When designing buildings with drop segments, consideration should be given to the settling caused by shrinkage. “Settling gaps” at the top of each wall panel can be covered with face boards. Alternatively, wall panels can be topped up or added as part of the ongoing building maintenance. Where topping up is not convenient, boards can be fixed in the slots by nailing or screwing but care should be taken to ensure segment rebates haveadequate cover (pre-drilling the ends of the boards may be necessary when fixing).
If sound attenuation is required, each end should be sealed with an appropriate acoustic insulator. Further sound attenuation fence details are available upon request.
Natural edge drop segments have been used as both internal wall systems and as external panels or fences in a variety of residential and commercial applications. Uses include safety fences, sound barriers, retaining walls, sheds, shelters, cabins and feature walls. For images of Board & Batten visit the poles & wedges product galleries.
All exposed, externally fixed cladding will tend to fade to a silver grey colour if left uncoated. The degree of greying will vary depending on the amount of exposure to sun, wind and rain. The timber used in this above ground product has natural durability and when used in conjunction with good building practices, should generally not require additional treatment against decay.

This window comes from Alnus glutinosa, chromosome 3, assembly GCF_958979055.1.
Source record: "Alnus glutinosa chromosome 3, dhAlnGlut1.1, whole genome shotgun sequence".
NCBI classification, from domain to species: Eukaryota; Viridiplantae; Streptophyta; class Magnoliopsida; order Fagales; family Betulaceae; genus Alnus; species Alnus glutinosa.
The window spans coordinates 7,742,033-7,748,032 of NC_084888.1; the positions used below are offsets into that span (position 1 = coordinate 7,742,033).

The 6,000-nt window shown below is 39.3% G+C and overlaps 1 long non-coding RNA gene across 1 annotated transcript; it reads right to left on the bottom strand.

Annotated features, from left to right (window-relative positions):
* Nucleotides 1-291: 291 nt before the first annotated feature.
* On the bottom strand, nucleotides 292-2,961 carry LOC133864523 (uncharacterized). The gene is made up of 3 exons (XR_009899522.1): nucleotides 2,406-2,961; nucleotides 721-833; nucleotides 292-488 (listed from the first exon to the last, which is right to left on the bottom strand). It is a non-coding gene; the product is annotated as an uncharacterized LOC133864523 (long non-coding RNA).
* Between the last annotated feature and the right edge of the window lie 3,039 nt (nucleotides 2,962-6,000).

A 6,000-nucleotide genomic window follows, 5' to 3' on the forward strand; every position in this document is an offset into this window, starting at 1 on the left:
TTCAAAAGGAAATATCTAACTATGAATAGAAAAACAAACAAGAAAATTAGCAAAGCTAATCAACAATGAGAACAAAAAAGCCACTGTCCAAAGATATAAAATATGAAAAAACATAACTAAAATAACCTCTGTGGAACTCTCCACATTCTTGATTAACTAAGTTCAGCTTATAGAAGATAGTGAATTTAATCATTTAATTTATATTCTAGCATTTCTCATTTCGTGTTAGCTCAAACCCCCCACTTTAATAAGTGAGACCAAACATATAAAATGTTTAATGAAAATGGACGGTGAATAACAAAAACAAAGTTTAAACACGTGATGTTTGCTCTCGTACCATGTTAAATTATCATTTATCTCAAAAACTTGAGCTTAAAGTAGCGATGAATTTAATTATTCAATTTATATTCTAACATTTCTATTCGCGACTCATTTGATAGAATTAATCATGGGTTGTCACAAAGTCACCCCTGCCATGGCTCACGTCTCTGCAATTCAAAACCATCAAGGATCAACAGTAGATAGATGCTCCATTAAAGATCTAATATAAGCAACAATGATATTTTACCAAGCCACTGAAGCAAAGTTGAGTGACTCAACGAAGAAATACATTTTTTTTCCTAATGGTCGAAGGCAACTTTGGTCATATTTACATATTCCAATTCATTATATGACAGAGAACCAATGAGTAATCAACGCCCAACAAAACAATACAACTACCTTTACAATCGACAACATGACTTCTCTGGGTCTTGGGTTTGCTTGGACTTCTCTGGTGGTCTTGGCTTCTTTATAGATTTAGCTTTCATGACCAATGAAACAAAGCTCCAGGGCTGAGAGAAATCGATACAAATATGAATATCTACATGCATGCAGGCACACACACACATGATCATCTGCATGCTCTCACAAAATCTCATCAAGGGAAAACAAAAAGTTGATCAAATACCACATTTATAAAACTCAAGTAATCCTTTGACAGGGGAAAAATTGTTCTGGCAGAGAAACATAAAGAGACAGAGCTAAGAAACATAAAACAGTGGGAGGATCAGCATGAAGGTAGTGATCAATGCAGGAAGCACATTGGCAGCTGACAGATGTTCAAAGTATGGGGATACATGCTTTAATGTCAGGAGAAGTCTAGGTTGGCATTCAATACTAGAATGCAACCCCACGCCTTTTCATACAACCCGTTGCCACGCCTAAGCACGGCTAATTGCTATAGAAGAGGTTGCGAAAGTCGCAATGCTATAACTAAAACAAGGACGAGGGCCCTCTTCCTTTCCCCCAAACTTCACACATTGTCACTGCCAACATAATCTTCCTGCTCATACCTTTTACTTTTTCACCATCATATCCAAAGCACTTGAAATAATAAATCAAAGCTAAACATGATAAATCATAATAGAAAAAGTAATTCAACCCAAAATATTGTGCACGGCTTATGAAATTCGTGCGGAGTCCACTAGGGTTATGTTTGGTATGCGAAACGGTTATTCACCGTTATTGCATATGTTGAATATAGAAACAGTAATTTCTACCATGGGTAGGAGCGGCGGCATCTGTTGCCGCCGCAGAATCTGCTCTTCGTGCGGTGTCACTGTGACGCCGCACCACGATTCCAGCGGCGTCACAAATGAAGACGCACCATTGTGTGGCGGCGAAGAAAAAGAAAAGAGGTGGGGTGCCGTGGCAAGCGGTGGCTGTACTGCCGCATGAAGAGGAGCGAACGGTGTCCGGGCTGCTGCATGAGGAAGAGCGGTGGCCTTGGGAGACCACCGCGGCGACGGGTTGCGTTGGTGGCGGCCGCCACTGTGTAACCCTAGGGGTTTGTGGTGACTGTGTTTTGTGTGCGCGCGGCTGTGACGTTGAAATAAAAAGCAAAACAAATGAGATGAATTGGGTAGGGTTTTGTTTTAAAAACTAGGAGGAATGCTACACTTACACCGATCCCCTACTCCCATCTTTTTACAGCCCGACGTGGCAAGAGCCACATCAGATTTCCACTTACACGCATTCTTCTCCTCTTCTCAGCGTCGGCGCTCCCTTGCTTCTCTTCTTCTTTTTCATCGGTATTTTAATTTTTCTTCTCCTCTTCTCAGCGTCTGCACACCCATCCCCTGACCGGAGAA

Lyctine Borer (Powder Post Borer): All timbers used by Radial Timber for Natural Edge Weatherboards are from species that are deemed as ‘not susceptible’ to the lyctine Borer. This pest does not cause structural damage, but can live in the sapwood of some susceptible hardwoods and leave a small hole and dust trail when it emerges. Radial Timber carefully tracks and controls all timber used to help ensure that only non susceptible species are used for our weatherboards, however, we cannot guarantee this and accept no liability related to the presence of this pest. Radial Timber recommends the application of a treatment as part of the initial application regime as noted below as added protection.
Native timbers should be offered some weather protection while acclimatising to local conditions. Radial Timber recommends the application of an oil based sealer or decking finish on external timber (especially if unseasoned or fixed during extreme weather conditions). There are a variety of treatments, stains and coatings available and most can be applied prior to or shortly after fixing. For more detailed information, please call us on 03 9768 2100.
For internal applications, boards can be left to season naturally, coated in a regular varnish or treated with a clear oil finish. Uncoated timber that is not exposed to the elements may darken slightly with time but will basically retain its original timber colour. Cleaning timber with a product like Oxalic Acid may be advisable to help remove any sap and water stains or general discolouration.